TOKYO/DETROIT, Oct 14 (Reuters) – A new joint venture formed by Japan’s Sony Group Corp (6758.T) and Honda Motor (7267.T) plans to introduce a high-end electric vehicle later in the decade, and the automaker’s US dealers are keen to be part of the sales process.

Sony Honda Mobility on Thursday announced plans to deliver the first unnamed electric vehicle by 2026 from the United States and sell them online.

Tesla’s (TSLA.O) success in selling electric vehicles without franchised dealerships is putting pressure on all established automakers to overhaul their retail networks. This leaves dealers of most brands concerned about their place in a changing world and whether profits will be reduced.

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The online aspect of the Sony Honda plan, as well as the lack of details on how the vehicle will be sold and serviced, have raised questions from Honda and Acura brand dealerships. Many still expect Honda to work through the existing retail network.

“These issues are certainly concerning,” said Brian Benstock, general manager and vice president of Paragon Honda and Paragon Acura in Queens, New York. “The best way forward is with the dealers.”

“We have a role that (the automakers) can’t duplicate,” said Benstock, who also sits on Acura’s national dealership advisory board and spoke with Honda officials about the new vehicle. “There’s no way Honda wants to hurt its existing dealer body.”

Some dealers wondered why Honda would even consider trying to work outside of the current US sales network given its national reach. Honda has approximately 1,100 Honda dealerships and 270 Acura dealerships.

A Honda spokesperson referred questions about the joint venture to the new company. Sony Honda spokesperson Mai Nagadome said there are still many details to be finalized, but selling through dealerships has not been ruled out and customers would feel uncomfortable without it. a kind of after-sales service process.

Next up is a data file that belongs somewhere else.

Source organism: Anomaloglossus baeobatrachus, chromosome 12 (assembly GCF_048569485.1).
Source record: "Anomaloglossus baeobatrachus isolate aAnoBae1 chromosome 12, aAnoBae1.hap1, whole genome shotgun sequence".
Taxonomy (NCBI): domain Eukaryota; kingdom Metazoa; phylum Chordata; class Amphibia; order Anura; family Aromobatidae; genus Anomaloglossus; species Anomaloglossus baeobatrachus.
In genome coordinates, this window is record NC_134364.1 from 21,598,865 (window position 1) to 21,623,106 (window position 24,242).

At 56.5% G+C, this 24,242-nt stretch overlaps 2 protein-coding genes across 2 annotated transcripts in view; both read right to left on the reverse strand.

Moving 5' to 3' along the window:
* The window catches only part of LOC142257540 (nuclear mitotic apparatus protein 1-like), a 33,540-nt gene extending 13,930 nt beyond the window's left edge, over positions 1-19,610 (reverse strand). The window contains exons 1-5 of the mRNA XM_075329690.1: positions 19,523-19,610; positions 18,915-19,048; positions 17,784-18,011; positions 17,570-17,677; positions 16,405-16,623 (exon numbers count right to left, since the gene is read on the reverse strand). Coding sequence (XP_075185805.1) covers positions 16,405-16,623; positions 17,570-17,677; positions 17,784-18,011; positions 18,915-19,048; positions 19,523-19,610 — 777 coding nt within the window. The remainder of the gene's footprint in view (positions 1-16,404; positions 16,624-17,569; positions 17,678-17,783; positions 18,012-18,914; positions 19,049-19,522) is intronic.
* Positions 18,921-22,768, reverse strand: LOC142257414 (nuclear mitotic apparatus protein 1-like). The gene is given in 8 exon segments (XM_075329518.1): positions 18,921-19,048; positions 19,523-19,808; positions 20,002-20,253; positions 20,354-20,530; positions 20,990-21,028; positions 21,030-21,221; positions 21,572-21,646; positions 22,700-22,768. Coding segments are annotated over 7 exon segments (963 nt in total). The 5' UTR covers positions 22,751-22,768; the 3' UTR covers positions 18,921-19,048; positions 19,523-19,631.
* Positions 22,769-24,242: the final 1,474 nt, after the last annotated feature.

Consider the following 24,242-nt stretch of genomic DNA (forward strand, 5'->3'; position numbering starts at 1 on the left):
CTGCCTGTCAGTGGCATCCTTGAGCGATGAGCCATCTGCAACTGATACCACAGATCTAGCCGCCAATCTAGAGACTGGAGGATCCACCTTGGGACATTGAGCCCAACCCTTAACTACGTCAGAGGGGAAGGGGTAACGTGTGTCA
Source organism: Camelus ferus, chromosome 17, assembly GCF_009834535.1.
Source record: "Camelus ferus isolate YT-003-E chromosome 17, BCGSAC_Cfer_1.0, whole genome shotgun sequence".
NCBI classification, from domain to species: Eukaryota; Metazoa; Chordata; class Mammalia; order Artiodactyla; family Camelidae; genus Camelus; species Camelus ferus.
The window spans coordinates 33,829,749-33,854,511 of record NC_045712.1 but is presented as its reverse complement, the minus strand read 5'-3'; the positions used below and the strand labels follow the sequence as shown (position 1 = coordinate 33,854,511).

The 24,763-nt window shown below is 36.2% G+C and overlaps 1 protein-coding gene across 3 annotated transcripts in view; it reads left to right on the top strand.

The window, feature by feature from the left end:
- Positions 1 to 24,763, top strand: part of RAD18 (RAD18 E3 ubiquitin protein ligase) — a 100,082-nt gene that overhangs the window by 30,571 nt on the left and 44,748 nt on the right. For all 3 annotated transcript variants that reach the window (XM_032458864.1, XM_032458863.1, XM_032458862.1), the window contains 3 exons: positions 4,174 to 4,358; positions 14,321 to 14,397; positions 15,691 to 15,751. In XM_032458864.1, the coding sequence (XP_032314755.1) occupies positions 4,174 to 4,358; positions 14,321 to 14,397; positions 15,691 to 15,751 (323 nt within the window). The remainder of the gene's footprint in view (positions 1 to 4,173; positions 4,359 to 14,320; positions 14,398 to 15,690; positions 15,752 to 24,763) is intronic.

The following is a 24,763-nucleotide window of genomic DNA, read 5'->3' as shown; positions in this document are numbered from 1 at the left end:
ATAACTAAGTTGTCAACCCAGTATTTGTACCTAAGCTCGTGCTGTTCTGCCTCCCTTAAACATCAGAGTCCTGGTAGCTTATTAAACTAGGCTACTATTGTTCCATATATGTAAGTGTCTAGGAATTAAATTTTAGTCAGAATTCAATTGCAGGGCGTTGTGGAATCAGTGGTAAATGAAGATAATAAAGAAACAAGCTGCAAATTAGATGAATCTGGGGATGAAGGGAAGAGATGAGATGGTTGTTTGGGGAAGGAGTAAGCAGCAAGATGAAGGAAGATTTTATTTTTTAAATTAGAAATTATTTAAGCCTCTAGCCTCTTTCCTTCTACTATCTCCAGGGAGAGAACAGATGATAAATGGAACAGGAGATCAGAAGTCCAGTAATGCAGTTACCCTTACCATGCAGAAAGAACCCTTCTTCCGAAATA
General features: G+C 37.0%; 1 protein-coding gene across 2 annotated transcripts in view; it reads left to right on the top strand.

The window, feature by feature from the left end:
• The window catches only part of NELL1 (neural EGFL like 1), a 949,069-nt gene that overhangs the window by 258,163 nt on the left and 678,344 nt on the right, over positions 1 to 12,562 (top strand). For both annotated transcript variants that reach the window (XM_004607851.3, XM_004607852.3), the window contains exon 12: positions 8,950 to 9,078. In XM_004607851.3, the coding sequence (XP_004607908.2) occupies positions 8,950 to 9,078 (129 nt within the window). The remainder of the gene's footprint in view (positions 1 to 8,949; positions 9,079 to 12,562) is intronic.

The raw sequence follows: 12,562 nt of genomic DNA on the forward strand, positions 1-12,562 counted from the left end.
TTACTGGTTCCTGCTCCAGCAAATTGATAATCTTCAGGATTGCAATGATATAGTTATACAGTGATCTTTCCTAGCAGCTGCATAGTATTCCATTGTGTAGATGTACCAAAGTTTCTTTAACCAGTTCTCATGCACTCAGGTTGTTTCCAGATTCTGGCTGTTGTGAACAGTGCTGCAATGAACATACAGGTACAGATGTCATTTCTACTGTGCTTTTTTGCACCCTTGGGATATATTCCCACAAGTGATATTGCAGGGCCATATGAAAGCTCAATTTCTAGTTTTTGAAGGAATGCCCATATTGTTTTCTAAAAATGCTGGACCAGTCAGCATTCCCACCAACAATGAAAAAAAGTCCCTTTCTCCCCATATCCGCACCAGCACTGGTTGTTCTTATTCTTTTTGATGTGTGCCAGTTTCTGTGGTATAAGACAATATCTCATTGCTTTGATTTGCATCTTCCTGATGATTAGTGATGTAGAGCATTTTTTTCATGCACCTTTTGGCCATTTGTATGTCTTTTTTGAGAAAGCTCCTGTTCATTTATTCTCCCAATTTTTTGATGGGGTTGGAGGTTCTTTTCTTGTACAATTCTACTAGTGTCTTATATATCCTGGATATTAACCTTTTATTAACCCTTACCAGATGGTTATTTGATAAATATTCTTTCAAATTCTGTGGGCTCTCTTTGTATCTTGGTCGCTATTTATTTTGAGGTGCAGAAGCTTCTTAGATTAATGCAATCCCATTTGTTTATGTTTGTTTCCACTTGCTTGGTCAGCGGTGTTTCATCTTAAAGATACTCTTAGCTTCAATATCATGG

“The cost of further product development (internal combustion engines) as well as electric vehicles and autonomous technology and software for next-generation vehicles is proving to be quite a challenge,” said Peter Hennessy, Principal Dealer of Atlanta-based Hennessy Automobile Companies, which includes a Honda store.

“I’m teaming up with Sony, but it should be done in conjunction with the dealer network, not outside of it,” he added.

Sony Honda officials have promised that the vehicle – which will be built at one of Honda’s factories in Ohio – will include advanced driver assistance features and a new software system developed by Sony that offers services connected to the cloud that generate recurring revenue. These are the first details of the company’s efforts since the project launched in June.

A concept of the vehicle will be shown at the CES tech show in Las Vegas in January.

Honda has been very secretive about the Sony joint venture, according to some dealers, but others suggest it’s simply because the timeline is so far off.

Privately, some dealers warn that a decision to bypass the dealer network could potentially violate their franchise agreements, but also acknowledged that using a different brand could be a way for Honda to avoid this risk.

Sony Honda officials declined to say under what brand the vehicle will be sold.

Mike Law, who manages eight import-brand stores for LaFontaine Automotive Group, including a Honda store in Dearborn, Michigan, believes the heavy investment required around electric vehicles favors reliance on existing dealerships.

“As much as maybe some people want to push away resellers, I think consumers still enjoy the buying process,” he said.

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Reporting by Satoshi Sugiyama in Tokyo and Ben Klayman in Detroit; Editing by Josie Kao

Our standards: The Thomson Reuters Trust Principles.

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